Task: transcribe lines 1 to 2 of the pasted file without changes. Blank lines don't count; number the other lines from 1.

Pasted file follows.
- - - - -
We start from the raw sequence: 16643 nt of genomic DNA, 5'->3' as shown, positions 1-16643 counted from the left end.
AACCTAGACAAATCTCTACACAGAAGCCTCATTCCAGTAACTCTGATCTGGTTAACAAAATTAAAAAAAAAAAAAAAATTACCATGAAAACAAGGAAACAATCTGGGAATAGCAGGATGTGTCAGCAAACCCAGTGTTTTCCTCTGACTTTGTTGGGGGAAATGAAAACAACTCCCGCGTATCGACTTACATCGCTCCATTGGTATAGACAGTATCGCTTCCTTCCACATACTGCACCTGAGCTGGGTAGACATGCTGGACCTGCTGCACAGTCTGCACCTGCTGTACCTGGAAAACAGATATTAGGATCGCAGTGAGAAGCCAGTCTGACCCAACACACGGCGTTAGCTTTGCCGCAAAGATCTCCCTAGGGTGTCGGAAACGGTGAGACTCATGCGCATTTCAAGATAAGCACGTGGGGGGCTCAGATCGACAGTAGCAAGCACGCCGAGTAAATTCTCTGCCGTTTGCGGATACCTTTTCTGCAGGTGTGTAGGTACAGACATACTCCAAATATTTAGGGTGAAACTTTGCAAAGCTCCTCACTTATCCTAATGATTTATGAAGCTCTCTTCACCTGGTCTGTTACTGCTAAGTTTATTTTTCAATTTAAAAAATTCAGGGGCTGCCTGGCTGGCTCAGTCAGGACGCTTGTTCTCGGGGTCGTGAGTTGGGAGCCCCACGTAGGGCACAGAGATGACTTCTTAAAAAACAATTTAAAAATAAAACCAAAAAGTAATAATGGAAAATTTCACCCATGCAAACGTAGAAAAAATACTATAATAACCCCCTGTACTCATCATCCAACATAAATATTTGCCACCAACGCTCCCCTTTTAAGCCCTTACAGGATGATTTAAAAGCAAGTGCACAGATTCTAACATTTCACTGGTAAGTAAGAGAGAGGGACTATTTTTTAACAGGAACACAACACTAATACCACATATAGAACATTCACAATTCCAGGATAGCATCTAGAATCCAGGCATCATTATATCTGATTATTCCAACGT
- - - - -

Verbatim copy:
We start from the raw sequence: 16643 nt of genomic DNA, 5'->3' as shown, positions 1-16643 counted from the left end.
AACCTAGACAAATCTCTACACAGAAGCCTCATTCCAGTAACTCTGATCTGGTTAACAAAATTAAAAAAAAAAAAAAAATTACCATGAAAACAAGGAAACAATCTGGGAATAGCAGGATGTGTCAGCAAACCCAGTGTTTTCCTCTGACTTTGTTGGGGGAAATGAAAACAACTCCCGCGTATCGACTTACATCGCTCCATTGGTATAGACAGTATCGCTTCCTTCCACATACTGCACCTGAGCTGGGTAGACATGCTGGACCTGCTGCACAGTCTGCACCTGCTGTACCTGGAAAACAGATATTAGGATCGCAGTGAGAAGCCAGTCTGACCCAACACACGGCGTTAGCTTTGCCGCAAAGATCTCCCTAGGGTGTCGGAAACGGTGAGACTCATGCGCATTTCAAGATAAGCACGTGGGGGGCTCAGATCGACAGTAGCAAGCACGCCGAGTAAATTCTCTGCCGTTTGCGGATACCTTTTCTGCAGGTGTGTAGGTACAGACATACTCCAAATATTTAGGGTGAAACTTTGCAAAGCTCCTCACTTATCCTAATGATTTATGAAGCTCTCTTCACCTGGTCTGTTACTGCTAAGTTTATTTTTCAATTTAAAAAATTCAGGGGCTGCCTGGCTGGCTCAGTCAGGACGCTTGTTCTCGGGGTCGTGAGTTGGGAGCCCCACGTAGGGCACAGAGATGACTTCTTAAAAAACAATTTAAAAATAAAACCAAAAAGTAATAATGGAAAATTTCACCCATGCAAACGTAGAAAAAATACTATAATAACCCCCTGTACTCATCATCCAACATAAATATTTGCCACCAACGCTCCCCTTTTAAGCCCTTACAGGATGATTTAAAAGCAAGTGCACAGATTCTAACATTTCACTGGTAAGTAAGAGAGAGGGACTATTTTTTAACAGGAACACAACACTAATACCACATATAGAACATTCACAATTCCAGGATAGCATCTAGAATCCAGGCATCATTATATCTGATTATTCCAACGT